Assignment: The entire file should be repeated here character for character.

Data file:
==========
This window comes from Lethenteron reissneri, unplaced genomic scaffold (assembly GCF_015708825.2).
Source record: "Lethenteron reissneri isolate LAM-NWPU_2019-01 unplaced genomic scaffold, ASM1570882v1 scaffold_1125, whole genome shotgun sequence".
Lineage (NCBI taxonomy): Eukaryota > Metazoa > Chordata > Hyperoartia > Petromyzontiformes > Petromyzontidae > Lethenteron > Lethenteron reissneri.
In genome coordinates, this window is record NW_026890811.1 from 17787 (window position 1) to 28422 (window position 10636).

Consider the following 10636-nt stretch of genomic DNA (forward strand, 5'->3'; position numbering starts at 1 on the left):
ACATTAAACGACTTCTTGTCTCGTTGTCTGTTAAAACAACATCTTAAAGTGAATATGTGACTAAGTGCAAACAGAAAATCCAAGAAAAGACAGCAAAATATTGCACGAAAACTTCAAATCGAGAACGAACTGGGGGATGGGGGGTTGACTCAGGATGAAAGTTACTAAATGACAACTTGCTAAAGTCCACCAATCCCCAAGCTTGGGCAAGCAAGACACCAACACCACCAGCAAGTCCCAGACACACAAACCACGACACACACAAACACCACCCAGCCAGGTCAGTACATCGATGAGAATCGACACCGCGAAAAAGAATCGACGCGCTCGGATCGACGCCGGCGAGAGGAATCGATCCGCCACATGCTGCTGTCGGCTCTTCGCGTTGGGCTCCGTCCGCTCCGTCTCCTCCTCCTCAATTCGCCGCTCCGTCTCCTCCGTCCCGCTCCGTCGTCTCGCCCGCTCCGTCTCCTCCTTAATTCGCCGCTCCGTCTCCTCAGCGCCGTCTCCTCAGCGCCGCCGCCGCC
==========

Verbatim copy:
This window comes from Lethenteron reissneri, unplaced genomic scaffold (assembly GCF_015708825.2).
Source record: "Lethenteron reissneri isolate LAM-NWPU_2019-01 unplaced genomic scaffold, ASM1570882v1 scaffold_1125, whole genome shotgun sequence".
Lineage (NCBI taxonomy): Eukaryota > Metazoa > Chordata > Hyperoartia > Petromyzontiformes > Petromyzontidae > Lethenteron > Lethenteron reissneri.
In genome coordinates, this window is record NW_026890811.1 from 17787 (window position 1) to 28422 (window position 10636).

Consider the following 10636-nt stretch of genomic DNA (forward strand, 5'->3'; position numbering starts at 1 on the left):
ACATTAAACGACTTCTTGTCTCGTTGTCTGTTAAAACAACATCTTAAAGTGAATATGTGACTAAGTGCAAACAGAAAATCCAAGAAAAGACAGCAAAATATTGCACGAAAACTTCAAATCGAGAACGAACTGGGGGATGGGGGGTTGACTCAGGATGAAAGTTACTAAATGACAACTTGCTAAAGTCCACCAATCCCCAAGCTTGGGCAAGCAAGACACCAACACCACCAGCAAGTCCCAGACACACAAACCACGACACACACAAACACCACCCAGCCAGGTCAGTACATCGATGAGAATCGACACCGCGAAAAAGAATCGACGCGCTCGGATCGACGCCGGCGAGAGGAATCGATCCGCCACATGCTGCTGTCGGCTCTTCGCGTTGGGCTCCGTCCGCTCCGTCTCCTCCTCCTCAATTCGCCGCTCCGTCTCCTCCGTCCCGCTCCGTCGTCTCGCCCGCTCCGTCTCCTCCTTAATTCGCCGCTCCGTCTCCTCAGCGCCGTCTCCTCAGCGCCGCCGCCGCC